New York Times Editorial Board Chastises Biden for Governing By Executive Order


The New York Times editorial board fired a shot over President Joe Biden’s bow after he issued more executive orders in his opening days in office than apparently any of his predecessors, at least going back to the 1930s.

In a piece The Times published Wednesday, titled “Ease Up on the Executive Actions, Joe,” the editors highlighted the “raft of executive orders” signed by the president.

The official White House website lists over 30 executive actions to date.

Some have included canceling the Keystone XL pipeline, freezing leases for oil and gas drilling on federal lands and waters, halting construction on the southern border wall, reaffirming the Deferred Action for Childhood Arrivals program and pausing deportations of illegal immigrants, USA Today reported, as well as disbanding the 1776 Commission.

Others dealt with reversing the ban on transgender people serving in the military, extending federal nondiscrimination protections to include those who identify with the LGBTQ+ community, ending restrictions on federal aid dollars being used to fund abortions overseas (the so-called “Mexico City Policy”), according to Politico.

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Various additional orders were aimed at promoting racial equity and addressing the COVID-19 pandemic and climate change.

“But this is no way to make law,” the editorial board at The Times said. “A polarized, narrowly divided Congress may offer Mr. Biden little choice but to employ executive actions or see his entire agenda held hostage.

“These directives, however, are a flawed substitute for legislation. They are intended to provide guidance to the government and need to work within the discretion granted the executive by existing law or the Constitution.

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“They do not create new law — though executive orders carry the force of law — and they are not meant to serve as an end run around the will of Congress. By design, such actions are more limited in what they can achieve than legislation, and presidents who overreach invite intervention by the courts.”

Indeed in a Tuesday ruling, a federal district court judge temporarily barred the Biden administration from implementing its 100-day pause on deportations.

In the lawsuit, the Texas attorney general argued the deportation moratorium violated federal law concerning the executive branch.

PolitiFact determined that GOP Sen. Marco Rubio’s claim Friday that Biden issued more executive orders than any of his predecessors at the same point in their time in office was true.

“Biden issued 17 executive orders on his first two days in office, compared with [former President Donald] Trump who issued one and [former President Barack] Obama who issued two. Biden issued three proclamations, while Trump and Obama each issued one,” the outlet said.

“If Rubio was referring to a president’s first two days in office (instead of any two-day period), the available documents show that he is correct dating back to President Franklin D. Roosevelt,” PolitiFact added, noting that records prior to FDR’s time in office are not complete enough to evaluate the claim.

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The Washington Examiner determined that Biden issued 32 executive orders in his first week in office — compared to Trump, who issued four, and Obama, five.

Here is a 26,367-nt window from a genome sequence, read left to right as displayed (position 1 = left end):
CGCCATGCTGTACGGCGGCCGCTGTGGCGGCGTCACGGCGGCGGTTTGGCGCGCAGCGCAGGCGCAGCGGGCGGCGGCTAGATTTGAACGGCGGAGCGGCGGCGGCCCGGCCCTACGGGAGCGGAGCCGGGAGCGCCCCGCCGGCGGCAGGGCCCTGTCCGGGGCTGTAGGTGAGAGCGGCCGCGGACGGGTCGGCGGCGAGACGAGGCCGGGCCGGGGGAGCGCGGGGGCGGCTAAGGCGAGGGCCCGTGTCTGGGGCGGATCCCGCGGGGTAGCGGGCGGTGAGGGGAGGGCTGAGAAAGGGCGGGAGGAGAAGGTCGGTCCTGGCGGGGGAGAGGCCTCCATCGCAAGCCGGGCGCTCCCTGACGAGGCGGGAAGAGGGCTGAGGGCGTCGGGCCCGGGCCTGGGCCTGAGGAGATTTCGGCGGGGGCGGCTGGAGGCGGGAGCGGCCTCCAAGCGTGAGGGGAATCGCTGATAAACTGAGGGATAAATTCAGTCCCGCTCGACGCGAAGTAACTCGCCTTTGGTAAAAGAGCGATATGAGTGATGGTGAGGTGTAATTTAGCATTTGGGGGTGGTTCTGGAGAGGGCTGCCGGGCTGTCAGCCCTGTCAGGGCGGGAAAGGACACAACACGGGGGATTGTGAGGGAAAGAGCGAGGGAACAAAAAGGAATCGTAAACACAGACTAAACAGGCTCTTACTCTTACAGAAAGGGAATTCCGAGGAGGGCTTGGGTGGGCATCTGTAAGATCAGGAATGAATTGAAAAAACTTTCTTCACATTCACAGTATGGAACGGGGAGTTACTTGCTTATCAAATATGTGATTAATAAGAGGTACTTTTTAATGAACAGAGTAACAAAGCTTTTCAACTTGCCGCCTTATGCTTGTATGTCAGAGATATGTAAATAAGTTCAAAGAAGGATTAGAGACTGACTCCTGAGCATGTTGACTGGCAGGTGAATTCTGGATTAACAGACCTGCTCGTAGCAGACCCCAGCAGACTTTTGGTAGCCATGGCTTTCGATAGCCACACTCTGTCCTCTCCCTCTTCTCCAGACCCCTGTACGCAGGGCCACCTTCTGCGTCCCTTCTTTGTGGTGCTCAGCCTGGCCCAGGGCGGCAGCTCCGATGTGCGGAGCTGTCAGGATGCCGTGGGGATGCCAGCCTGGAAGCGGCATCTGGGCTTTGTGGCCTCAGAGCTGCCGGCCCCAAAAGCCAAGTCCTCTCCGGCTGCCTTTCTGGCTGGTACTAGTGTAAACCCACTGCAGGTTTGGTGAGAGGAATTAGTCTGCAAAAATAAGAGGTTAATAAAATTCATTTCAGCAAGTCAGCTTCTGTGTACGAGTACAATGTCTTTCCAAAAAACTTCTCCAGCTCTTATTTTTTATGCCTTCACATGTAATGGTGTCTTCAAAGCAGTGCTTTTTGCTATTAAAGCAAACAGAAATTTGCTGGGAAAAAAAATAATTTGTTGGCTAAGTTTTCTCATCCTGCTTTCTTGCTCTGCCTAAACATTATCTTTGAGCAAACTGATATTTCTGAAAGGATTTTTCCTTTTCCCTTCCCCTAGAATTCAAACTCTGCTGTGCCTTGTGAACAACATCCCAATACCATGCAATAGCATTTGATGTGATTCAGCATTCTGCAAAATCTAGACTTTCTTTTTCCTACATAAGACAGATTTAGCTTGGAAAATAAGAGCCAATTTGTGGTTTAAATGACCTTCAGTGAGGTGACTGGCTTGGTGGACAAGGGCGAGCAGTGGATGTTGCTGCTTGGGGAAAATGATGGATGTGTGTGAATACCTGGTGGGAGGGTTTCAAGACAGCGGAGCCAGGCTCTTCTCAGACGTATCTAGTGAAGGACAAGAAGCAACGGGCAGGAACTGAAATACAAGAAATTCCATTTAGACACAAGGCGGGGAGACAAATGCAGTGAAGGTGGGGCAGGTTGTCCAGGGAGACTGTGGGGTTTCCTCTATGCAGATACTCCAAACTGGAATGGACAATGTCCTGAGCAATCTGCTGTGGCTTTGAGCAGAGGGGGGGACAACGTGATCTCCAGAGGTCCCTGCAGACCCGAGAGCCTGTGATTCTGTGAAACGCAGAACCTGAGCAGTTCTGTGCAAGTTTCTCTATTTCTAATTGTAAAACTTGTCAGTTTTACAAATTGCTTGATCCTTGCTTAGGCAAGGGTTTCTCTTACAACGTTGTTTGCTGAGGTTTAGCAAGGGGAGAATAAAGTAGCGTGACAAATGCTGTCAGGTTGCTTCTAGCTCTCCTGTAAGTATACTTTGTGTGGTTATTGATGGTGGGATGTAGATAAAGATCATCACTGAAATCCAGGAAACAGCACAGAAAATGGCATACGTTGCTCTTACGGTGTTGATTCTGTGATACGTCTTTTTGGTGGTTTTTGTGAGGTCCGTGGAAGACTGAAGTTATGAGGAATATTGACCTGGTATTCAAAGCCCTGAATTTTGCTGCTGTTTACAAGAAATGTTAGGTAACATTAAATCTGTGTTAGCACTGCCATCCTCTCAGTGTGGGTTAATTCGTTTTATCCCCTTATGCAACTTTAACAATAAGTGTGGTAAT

During an ABC News town hall in October, Biden communicated a reticence to govern by executive order, saying, “We are a democracy. We need consensus.”

Asked by moderator George Stephanopoulos about the Democrat’s plans to increase taxes if he were to become president, Biden responded, “I gotta get the votes.”

“I have this strange notion: We are a democracy,” Biden explained.

“Some of my Republican friends and some of my Democratic friends even occasionally say, ‘Well, if you can’t get the votes by executive order you’re going to do something.’ Things you can’t do by executive order unless you’re a dictator. We are a democracy. We need consensus.”

The Times board concluded, regarding Biden’s executive order push, “Undoing some of Mr. Trump’s excesses is necessary, but Mr. Biden’s legacy will depend on his ability to hammer out agreements with Congress.

“On the campaign trail, he often touted his skill at finding compromise, and his decades as a legislator, as reasons to elect him over Mr. Trump,” the board said.

They exhorted the president that now is the time to put those skills to use.

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Randy DeSoto has written more than 2,000 articles for The Western Journal since he joined the company in 2015. He is a graduate of West Point and Regent University School of Law. He is the author of the book "We Hold These Truths" and screenwriter of the political documentary "I Want Your Money."
Randy DeSoto is the senior staff writer for The Western Journal. He wrote and was the assistant producer of the documentary film "I Want Your Money" about the perils of Big Government, comparing the presidencies of Ronald Reagan and Barack Obama. Randy is the author of the book "We Hold These Truths," which addresses how leaders have appealed to beliefs found in the Declaration of Independence at defining moments in our nation's history. He has been published in several political sites and newspapers.

Randy graduated from the United States Military Academy at West Point with a BS in political science and Regent University School of Law with a juris doctorate.
Harrisburg, Pennsylvania
Graduated dean's list from West Point
United States Military Academy at West Point, Regent University School of Law
Books Written
We Hold These Truths
Professional Memberships
Virginia and Pennsylvania state bars
Phoenix, Arizona
Languages Spoken
Topics of Expertise
Politics, Entertainment, Faith